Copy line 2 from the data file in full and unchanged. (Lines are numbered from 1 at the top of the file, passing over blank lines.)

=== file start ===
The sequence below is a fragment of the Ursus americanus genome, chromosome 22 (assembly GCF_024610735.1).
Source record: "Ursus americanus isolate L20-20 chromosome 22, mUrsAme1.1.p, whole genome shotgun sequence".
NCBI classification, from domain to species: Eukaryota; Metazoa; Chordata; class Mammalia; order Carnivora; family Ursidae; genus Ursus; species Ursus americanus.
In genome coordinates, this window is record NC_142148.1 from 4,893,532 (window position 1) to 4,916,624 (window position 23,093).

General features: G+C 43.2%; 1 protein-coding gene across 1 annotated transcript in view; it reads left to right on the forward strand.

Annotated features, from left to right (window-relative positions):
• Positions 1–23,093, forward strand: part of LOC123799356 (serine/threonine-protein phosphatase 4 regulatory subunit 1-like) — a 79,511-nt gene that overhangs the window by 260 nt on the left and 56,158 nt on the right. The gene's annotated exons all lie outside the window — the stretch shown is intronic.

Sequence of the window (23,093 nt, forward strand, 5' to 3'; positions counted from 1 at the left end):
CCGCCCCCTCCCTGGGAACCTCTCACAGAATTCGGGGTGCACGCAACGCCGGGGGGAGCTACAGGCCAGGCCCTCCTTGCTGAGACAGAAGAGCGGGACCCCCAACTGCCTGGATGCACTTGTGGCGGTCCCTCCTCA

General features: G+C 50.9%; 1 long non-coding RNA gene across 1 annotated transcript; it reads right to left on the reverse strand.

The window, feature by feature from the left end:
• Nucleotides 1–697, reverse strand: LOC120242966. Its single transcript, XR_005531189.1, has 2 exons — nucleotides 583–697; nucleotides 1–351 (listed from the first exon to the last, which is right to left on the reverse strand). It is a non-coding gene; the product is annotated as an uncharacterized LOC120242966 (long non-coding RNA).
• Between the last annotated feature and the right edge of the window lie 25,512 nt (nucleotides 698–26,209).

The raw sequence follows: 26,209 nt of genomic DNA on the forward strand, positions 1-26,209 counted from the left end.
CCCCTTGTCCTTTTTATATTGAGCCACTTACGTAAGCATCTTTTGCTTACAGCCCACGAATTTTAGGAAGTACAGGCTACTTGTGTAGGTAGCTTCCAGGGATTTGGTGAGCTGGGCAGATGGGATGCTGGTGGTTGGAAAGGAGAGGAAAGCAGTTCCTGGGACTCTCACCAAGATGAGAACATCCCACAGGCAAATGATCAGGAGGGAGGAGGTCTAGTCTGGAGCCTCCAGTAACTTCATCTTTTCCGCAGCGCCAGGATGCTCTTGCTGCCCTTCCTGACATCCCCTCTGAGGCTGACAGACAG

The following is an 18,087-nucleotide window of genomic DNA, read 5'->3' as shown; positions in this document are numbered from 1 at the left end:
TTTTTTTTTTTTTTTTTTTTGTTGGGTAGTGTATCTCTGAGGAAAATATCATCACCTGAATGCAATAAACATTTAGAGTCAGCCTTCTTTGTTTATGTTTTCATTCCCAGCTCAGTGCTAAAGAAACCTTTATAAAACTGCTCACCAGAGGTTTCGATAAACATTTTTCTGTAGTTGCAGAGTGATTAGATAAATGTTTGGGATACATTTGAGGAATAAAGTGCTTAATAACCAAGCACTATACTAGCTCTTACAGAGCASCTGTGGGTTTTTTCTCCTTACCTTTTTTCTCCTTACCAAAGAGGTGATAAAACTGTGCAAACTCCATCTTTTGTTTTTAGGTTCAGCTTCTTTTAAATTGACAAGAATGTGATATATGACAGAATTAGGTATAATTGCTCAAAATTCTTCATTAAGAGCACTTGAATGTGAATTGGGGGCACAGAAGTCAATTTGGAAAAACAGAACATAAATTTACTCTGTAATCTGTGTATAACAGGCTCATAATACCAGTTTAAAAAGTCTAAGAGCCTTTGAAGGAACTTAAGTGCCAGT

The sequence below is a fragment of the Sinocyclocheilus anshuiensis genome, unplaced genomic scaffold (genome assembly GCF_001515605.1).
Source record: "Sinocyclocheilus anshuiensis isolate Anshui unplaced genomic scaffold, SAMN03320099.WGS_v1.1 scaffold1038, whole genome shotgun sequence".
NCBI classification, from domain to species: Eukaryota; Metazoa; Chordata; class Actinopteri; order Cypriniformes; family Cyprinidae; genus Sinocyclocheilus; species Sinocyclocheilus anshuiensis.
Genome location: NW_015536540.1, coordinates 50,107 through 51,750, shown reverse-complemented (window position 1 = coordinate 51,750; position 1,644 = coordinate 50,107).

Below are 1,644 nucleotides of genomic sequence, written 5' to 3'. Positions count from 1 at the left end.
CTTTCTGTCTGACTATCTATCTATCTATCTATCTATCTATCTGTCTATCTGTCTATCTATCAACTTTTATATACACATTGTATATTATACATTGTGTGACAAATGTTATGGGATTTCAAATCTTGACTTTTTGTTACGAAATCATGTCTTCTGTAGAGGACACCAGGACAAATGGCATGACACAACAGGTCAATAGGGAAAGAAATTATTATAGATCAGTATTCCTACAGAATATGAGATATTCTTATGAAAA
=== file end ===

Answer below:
Source record: "Ursus americanus isolate L20-20 chromosome 22, mUrsAme1.1.p, whole genome shotgun sequence".